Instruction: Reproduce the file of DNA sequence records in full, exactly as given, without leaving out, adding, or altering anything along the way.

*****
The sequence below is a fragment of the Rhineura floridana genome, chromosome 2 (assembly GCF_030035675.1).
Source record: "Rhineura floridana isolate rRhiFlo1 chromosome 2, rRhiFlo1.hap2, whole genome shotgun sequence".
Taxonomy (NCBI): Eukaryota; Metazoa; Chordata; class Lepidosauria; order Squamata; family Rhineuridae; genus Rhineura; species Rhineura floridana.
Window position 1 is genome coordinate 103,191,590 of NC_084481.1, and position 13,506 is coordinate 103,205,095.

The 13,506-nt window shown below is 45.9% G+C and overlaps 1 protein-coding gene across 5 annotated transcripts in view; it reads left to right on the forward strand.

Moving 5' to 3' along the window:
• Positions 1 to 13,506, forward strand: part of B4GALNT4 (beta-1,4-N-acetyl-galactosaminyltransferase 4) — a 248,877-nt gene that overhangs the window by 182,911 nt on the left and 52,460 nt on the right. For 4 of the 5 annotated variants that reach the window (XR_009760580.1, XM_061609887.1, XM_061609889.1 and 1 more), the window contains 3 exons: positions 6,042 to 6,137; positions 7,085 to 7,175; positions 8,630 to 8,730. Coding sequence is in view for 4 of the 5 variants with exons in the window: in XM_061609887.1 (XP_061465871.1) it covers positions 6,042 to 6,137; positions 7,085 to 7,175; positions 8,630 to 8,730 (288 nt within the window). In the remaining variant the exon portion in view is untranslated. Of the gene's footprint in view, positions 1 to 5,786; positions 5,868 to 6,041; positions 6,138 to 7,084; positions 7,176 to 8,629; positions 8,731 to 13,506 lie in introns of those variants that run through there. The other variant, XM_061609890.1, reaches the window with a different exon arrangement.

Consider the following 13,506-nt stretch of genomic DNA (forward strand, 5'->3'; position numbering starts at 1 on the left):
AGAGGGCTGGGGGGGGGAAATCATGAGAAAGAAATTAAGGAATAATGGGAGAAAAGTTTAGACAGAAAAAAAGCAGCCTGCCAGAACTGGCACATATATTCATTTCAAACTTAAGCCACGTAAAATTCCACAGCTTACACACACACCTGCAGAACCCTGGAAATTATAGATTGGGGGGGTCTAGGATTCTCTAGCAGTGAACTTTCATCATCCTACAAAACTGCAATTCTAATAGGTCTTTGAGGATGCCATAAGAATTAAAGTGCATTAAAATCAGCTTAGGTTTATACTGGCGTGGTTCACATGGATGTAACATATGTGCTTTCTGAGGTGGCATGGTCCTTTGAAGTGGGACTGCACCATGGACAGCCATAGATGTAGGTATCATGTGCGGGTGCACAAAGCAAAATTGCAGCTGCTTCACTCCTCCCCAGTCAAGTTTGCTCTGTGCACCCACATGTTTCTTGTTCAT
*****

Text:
The sequence below is a fragment of the Rhineura floridana genome, chromosome 2 (assembly GCF_030035675.1).
Source record: "Rhineura floridana isolate rRhiFlo1 chromosome 2, rRhiFlo1.hap2, whole genome shotgun sequence".
Taxonomy (NCBI): Eukaryota; Metazoa; Chordata; class Lepidosauria; order Squamata; family Rhineuridae; genus Rhineura; species Rhineura floridana.
Window position 1 is genome coordinate 103,191,590 of NC_084481.1, and position 13,506 is coordinate 103,205,095.

The 13,506-nt window shown below is 45.9% G+C and overlaps 1 protein-coding gene across 5 annotated transcripts in view; it reads left to right on the forward strand.

Moving 5' to 3' along the window:
• Positions 1 to 13,506, forward strand: part of B4GALNT4 (beta-1,4-N-acetyl-galactosaminyltransferase 4) — a 248,877-nt gene that overhangs the window by 182,911 nt on the left and 52,460 nt on the right. For 4 of the 5 annotated variants that reach the window (XR_009760580.1, XM_061609887.1, XM_061609889.1 and 1 more), the window contains 3 exons: positions 6,042 to 6,137; positions 7,085 to 7,175; positions 8,630 to 8,730. Coding sequence is in view for 4 of the 5 variants with exons in the window: in XM_061609887.1 (XP_061465871.1) it covers positions 6,042 to 6,137; positions 7,085 to 7,175; positions 8,630 to 8,730 (288 nt within the window). In the remaining variant the exon portion in view is untranslated. Of the gene's footprint in view, positions 1 to 5,786; positions 5,868 to 6,041; positions 6,138 to 7,084; positions 7,176 to 8,629; positions 8,731 to 13,506 lie in introns of those variants that run through there. The other variant, XM_061609890.1, reaches the window with a different exon arrangement.

Consider the following 13,506-nt stretch of genomic DNA (forward strand, 5'->3'; position numbering starts at 1 on the left):
AGAGGGCTGGGGGGGGGAAATCATGAGAAAGAAATTAAGGAATAATGGGAGAAAAGTTTAGACAGAAAAAAAGCAGCCTGCCAGAACTGGCACATATATTCATTTCAAACTTAAGCCACGTAAAATTCCACAGCTTACACACACACCTGCAGAACCCTGGAAATTATAGATTGGGGGGGTCTAGGATTCTCTAGCAGTGAACTTTCATCATCCTACAAAACTGCAATTCTAATAGGTCTTTGAGGATGCCATAAGAATTAAAGTGCATTAAAATCAGCTTAGGTTTATACTGGCGTGGTTCACATGGATGTAACATATGTGCTTTCTGAGGTGGCATGGTCCTTTGAAGTGGGACTGCACCATGGACAGCCATAGATGTAGGTATCATGTGCGGGTGCACAAAGCAAAATTGCAGCTGCTTCACTCCTCCCCAGTCAAGTTTGCTCTGTGCACCCACATGTTTCTTGTTCAT